Originally we thought the title should be Qt Bug Fixing week, but that would have been too simple.
Here at Digia, we always work to deliver the best Qt releases that we can. We work to fix as many bugs as possible, while still progressing and implementing new features. We try to please everyone and get the balance right.
However, sometimes it’s important to focus. For the week of the 15th to the 22nd of September, we decided we’ll step away from other tasks and take a fresh look at some outstanding issues. We will focus on three areas:
Qt has a great community that likes to know what’s going on and get involved! Instead of only keeping our efforts behind closed doors, we invite everyone to participate. We will coordinate most of the work through IRC (we’ll start #qt-bugs on freenode) and hope to get many P1s out of the way for Qt 5.4.
Published Wednesday August 20th, 2014 | by Lars Knoll
20 years ago, Trolltech, the company that created Qt, was founded. One of its founding principles was to release Qt as free software to the open source community. In the early versions, this was limited to Unix/Linux and the X11 windowing system. Over the years, more and more platforms were included into the open source version of Qt.
At the same time, the licenses under which Qt was available evolved. The Qt 1.x source code was still released under a rather restrictive license. With Qt 2, we moved over to the QPL. Some years later, with Qt 4.0, Qt started to embrace the GPL v2, to remove some license conflicts between GPL-based applications and the QPL.
Trolltech was involved in talks with the Free Software Foundation (FSF) when the GPL v3 was created, and we added this license as an optional license for Qt after it was published by the FSF. Finally, in 2009 Nokia added LGPL v2.1 as a licensing option to Qt.
The spirit of all GNU licenses is about a strong copyleft, giving users rather strong access and rights to the source code of application and libraries. It was always meant to protect the users’ freedom to modify the application and underlying libraries and run the modified application.
Published Wednesday August 6th, 2014 | by Lars Knoll
Over the last years, many changes have been happening in the Qt ecosystem. One of the biggest was the creation of Qt Project where Qt is now being developed as an open source project. The Qt Project was created to provide a space open for all to further develop and foster innovation for the Qt technology.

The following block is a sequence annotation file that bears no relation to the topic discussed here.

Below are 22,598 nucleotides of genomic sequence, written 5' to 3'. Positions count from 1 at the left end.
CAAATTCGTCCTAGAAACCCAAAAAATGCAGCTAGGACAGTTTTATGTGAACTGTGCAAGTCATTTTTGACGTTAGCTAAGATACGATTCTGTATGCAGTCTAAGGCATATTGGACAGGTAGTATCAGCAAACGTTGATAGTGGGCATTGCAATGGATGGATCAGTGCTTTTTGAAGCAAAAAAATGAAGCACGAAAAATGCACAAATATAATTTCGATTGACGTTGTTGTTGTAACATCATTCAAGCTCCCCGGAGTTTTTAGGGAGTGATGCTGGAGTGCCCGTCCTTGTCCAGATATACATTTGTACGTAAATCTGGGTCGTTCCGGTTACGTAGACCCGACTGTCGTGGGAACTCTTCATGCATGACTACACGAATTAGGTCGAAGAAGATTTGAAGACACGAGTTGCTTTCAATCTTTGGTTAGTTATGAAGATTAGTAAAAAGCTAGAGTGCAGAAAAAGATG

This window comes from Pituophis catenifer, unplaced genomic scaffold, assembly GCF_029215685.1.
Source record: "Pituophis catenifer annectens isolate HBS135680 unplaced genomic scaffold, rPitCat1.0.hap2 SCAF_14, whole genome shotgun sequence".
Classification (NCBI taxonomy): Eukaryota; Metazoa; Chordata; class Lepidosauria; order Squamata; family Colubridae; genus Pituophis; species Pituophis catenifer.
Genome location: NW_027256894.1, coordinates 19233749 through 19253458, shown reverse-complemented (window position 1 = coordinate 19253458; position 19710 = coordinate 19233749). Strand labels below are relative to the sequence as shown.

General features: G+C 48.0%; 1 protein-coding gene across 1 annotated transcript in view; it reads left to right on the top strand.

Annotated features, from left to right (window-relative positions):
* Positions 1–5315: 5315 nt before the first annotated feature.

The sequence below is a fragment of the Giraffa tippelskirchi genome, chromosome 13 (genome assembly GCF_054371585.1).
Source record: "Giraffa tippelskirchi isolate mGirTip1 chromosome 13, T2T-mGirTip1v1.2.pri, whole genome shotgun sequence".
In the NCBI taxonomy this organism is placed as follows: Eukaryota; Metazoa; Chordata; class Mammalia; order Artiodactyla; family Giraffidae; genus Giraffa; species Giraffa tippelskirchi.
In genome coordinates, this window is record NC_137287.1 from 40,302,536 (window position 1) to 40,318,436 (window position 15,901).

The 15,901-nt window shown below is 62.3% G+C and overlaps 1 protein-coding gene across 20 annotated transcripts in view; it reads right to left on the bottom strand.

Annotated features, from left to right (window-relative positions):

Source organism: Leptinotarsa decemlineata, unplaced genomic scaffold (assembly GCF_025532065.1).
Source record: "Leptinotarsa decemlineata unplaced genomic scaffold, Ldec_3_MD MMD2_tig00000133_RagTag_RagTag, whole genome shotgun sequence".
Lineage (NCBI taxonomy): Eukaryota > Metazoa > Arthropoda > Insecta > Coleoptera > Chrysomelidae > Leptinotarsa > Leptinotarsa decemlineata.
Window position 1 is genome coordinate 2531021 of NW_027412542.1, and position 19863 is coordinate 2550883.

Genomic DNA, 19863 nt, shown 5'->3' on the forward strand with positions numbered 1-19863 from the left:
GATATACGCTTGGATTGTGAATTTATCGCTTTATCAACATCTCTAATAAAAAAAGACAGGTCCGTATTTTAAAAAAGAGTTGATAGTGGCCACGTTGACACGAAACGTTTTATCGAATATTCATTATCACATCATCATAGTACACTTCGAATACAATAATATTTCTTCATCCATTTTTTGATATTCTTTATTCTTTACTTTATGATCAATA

Qt has always been a commercial product. During the Trolltech days licensing income funded development of the product. While Nokia’s motivations were different, at Digia, our goal is to again make sure that Qt thrives for all industries, all companies, all users no matter what platform. That said, we need to make sure the business of selling Qt as a product is successful in order to fund its future development for the good of everyone in our ecosystem. The importance of Digia’s commercial business for securing the future of Qt cannot be underestimated as it drives Qt’s foundation and everyday operations. A look into the commit statistics shows that around 75% of all code submissions to qt-project.org come from Digia employees. In addition, Digia manages the release process and the CI and testing infrastructure, thus covering more than 85% of the costs of developing Qt. Read more…
It’s almost a month since we gathered at the Estrel Conference Center to spend two days talking about Qt, where it is and where it’s heading.
The Summit started off with Lars Knoll giving the state of the project speech, which included status updates from various maintainers. The whole opening session can be watched on Youtube. One thing to raise from Lars’ speech is the need to unify Qt, to bring all Qt users closer to each other.
The two days contained over forty sessions on matters ranging from the use of box2d with QML to two sessions on QtCore. You can find many of the session notes from the Summit schedule page. And the more technical topics have threads on the Developer mailing list, which you can find from the list archives (search for threads marked QtCS).
Over 40 sessions in two days
The weather in Berlin was exceptionally hot, bordering on uncomfortable outside. Luckily the conference center had good air conditioning. However during the evening event we could enjoy the warmth outside in the garden. The setting was very good for continuing the discussions that started during the day. The hardiest participants continued their discussion at the hotel lobby bar after the official evening event was closed.
A big part of events like the Contributors’ Summit are the coffee break and corridor discussions that take place in between sessions. The venue provided enough tables and a couple of good corners with benches to spend some time drafting the upcoming session agenda or working on the topics raised in previous sessions.